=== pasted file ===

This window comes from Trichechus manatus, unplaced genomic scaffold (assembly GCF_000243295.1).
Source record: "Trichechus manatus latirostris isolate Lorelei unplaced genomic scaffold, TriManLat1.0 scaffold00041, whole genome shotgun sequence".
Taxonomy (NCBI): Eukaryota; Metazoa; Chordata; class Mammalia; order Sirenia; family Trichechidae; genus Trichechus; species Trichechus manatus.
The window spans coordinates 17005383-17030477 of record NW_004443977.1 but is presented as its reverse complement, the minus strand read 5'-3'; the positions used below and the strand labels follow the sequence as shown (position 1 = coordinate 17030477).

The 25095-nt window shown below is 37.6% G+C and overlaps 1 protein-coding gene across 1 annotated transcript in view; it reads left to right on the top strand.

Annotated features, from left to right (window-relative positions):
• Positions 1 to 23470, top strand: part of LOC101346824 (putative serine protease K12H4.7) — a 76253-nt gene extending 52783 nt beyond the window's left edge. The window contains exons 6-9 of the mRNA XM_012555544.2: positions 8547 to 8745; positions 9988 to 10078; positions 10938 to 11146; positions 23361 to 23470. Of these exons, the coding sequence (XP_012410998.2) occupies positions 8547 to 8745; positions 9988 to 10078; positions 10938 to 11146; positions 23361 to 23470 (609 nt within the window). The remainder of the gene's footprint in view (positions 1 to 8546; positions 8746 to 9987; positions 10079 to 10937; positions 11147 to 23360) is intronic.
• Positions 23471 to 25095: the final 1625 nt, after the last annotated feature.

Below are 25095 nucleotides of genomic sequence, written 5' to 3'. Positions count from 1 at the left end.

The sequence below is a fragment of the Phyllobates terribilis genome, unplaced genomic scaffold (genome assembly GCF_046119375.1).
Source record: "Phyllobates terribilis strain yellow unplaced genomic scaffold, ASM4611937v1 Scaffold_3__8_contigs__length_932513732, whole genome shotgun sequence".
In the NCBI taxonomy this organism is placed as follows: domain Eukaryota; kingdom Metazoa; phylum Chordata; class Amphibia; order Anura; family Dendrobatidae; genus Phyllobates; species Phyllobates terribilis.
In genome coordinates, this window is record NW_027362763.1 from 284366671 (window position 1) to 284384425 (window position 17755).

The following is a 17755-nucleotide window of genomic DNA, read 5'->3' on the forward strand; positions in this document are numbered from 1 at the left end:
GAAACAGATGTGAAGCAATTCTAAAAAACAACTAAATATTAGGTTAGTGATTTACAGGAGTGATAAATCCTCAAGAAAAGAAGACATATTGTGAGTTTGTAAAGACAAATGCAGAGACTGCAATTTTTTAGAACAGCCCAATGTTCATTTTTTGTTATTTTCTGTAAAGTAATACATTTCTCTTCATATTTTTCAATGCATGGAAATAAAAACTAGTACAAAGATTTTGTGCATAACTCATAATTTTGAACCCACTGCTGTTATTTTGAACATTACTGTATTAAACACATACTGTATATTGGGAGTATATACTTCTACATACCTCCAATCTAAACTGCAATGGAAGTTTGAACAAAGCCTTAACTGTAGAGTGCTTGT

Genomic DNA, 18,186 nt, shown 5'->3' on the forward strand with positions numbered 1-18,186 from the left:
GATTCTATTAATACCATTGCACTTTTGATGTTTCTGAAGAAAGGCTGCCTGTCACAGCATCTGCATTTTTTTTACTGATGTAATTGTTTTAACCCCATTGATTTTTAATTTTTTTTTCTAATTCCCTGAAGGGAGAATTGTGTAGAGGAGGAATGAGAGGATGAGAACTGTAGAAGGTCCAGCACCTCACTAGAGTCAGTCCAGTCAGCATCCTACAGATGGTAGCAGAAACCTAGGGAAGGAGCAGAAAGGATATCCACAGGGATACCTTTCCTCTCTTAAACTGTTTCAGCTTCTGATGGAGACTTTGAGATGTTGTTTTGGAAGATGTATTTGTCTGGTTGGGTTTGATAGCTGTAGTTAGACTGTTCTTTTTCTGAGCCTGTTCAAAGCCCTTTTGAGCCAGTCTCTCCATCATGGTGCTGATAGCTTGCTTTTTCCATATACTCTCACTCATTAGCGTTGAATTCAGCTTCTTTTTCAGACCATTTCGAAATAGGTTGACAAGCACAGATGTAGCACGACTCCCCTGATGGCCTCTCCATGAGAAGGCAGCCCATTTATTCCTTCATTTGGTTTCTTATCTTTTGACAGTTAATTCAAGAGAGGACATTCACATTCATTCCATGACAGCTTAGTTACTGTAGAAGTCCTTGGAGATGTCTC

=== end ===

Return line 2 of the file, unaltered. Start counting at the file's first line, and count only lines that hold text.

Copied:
Source record: "Trichechus manatus latirostris isolate Lorelei unplaced genomic scaffold, TriManLat1.0 scaffold00041, whole genome shotgun sequence".